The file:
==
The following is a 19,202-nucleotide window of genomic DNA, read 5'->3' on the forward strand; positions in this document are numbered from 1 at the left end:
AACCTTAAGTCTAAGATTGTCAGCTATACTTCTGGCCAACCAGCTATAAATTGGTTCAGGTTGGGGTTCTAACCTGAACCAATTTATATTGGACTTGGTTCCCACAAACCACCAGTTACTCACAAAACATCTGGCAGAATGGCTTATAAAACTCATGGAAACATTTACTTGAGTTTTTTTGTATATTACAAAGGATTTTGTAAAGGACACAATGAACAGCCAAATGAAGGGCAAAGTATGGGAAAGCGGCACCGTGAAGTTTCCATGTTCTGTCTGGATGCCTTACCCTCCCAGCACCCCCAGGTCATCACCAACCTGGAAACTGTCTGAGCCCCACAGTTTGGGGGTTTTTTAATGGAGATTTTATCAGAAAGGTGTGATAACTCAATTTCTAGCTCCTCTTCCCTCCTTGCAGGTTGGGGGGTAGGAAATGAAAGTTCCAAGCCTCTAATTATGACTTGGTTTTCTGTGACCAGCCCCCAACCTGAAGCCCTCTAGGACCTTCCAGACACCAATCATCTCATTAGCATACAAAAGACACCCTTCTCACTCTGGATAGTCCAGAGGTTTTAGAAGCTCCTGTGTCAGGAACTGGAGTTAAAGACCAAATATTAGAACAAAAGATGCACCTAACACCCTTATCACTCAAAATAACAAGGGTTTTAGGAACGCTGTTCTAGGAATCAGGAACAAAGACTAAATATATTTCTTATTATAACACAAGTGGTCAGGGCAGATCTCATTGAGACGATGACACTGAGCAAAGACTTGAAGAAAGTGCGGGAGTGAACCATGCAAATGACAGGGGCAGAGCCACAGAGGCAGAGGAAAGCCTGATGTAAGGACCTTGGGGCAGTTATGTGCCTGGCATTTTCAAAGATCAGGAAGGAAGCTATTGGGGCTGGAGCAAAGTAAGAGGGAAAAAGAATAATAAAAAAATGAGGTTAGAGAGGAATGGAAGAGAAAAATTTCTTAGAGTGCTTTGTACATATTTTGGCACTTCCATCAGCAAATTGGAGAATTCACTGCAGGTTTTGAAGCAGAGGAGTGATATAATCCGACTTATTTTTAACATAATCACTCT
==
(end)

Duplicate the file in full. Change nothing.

The following is a 19,202-nucleotide window of genomic DNA, read 5'->3' on the forward strand; positions in this document are numbered from 1 at the left end:
AACCTTAAGTCTAAGATTGTCAGCTATACTTCTGGCCAACCAGCTATAAATTGGTTCAGGTTGGGGTTCTAACCTGAACCAATTTATATTGGACTTGGTTCCCACAAACCACCAGTTACTCACAAAACATCTGGCAGAATGGCTTATAAAACTCATGGAAACATTTACTTGAGTTTTTTTGTATATTACAAAGGATTTTGTAAAGGACACAATGAACAGCCAAATGAAGGGCAAAGTATGGGAAAGCGGCACCGTGAAGTTTCCATGTTCTGTCTGGATGCCTTACCCTCCCAGCACCCCCAGGTCATCACCAACCTGGAAACTGTCTGAGCCCCACAGTTTGGGGGTTTTTTAATGGAGATTTTATCAGAAAGGTGTGATAACTCAATTTCTAGCTCCTCTTCCCTCCTTGCAGGTTGGGGGGTAGGAAATGAAAGTTCCAAGCCTCTAATTATGACTTGGTTTTCTGTGACCAGCCCCCAACCTGAAGCCCTCTAGGACCTTCCAGACACCAATCATCTCATTAGCATACAAAAGACACCCTTCTCACTCTGGATAGTCCAGAGGTTTTAGAAGCTCCTGTGTCAGGAACTGGAGTTAAAGACCAAATATTAGAACAAAAGATGCACCTAACACCCTTATCACTCAAAATAACAAGGGTTTTAGGAACGCTGTTCTAGGAATCAGGAACAAAGACTAAATATATTTCTTATTATAACACAAGTGGTCAGGGCAGATCTCATTGAGACGATGACACTGAGCAAAGACTTGAAGAAAGTGCGGGAGTGAACCATGCAAATGACAGGGGCAGAGCCACAGAGGCAGAGGAAAGCCTGATGTAAGGACCTTGGGGCAGTTATGTGCCTGGCATTTTCAAAGATCAGGAAGGAAGCTATTGGGGCTGGAGCAAAGTAAGAGGGAAAAAGAATAATAAAAAAATGAGGTTAGAGAGGAATGGAAGAGAAAAATTTCTTAGAGTGCTTTGTACATATTTTGGCACTTCCATCAGCAAATTGGAGAATTCACTGCAGGTTTTGAAGCAGAGGAGTGATATAATCCGACTTATTTTTAACATAATCACTCT